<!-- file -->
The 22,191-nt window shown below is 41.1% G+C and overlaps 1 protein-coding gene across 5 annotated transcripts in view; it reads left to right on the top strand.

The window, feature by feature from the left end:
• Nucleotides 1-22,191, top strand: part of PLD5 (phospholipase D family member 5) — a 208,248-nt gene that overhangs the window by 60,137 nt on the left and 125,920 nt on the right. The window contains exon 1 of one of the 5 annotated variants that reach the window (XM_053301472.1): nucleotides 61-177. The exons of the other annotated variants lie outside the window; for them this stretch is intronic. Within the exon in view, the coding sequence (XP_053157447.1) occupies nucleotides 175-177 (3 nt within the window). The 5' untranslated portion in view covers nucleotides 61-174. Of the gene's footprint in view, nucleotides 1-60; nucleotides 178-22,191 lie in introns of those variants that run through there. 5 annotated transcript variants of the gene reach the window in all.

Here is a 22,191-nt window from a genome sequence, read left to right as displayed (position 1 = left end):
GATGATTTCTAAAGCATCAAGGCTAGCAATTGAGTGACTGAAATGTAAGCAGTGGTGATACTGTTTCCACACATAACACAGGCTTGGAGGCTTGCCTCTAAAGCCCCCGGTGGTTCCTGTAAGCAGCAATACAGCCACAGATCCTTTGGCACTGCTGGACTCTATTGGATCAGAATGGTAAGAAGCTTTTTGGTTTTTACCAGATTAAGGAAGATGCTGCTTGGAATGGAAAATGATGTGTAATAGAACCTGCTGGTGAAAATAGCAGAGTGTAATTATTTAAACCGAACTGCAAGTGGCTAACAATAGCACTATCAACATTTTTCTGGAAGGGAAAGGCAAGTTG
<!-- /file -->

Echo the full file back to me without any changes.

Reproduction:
The 22,191-nt window shown below is 41.1% G+C and overlaps 1 protein-coding gene across 5 annotated transcripts in view; it reads left to right on the top strand.

The window, feature by feature from the left end:
• Nucleotides 1-22,191, top strand: part of PLD5 (phospholipase D family member 5) — a 208,248-nt gene that overhangs the window by 60,137 nt on the left and 125,920 nt on the right. The window contains exon 1 of one of the 5 annotated variants that reach the window (XM_053301472.1): nucleotides 61-177. The exons of the other annotated variants lie outside the window; for them this stretch is intronic. Within the exon in view, the coding sequence (XP_053157447.1) occupies nucleotides 175-177 (3 nt within the window). The 5' untranslated portion in view covers nucleotides 61-174. Of the gene's footprint in view, nucleotides 1-60; nucleotides 178-22,191 lie in introns of those variants that run through there. 5 annotated transcript variants of the gene reach the window in all.

Here is a 22,191-nt window from a genome sequence, read left to right as displayed (position 1 = left end):
GATGATTTCTAAAGCATCAAGGCTAGCAATTGAGTGACTGAAATGTAAGCAGTGGTGATACTGTTTCCACACATAACACAGGCTTGGAGGCTTGCCTCTAAAGCCCCCGGTGGTTCCTGTAAGCAGCAATACAGCCACAGATCCTTTGGCACTGCTGGACTCTATTGGATCAGAATGGTAAGAAGCTTTTTGGTTTTTACCAGATTAAGGAAGATGCTGCTTGGAATGGAAAATGATGTGTAATAGAACCTGCTGGTGAAAATAGCAGAGTGTAATTATTTAAACCGAACTGCAAGTGGCTAACAATAGCACTATCAACATTTTTCTGGAAGGGAAAGGCAAGTTG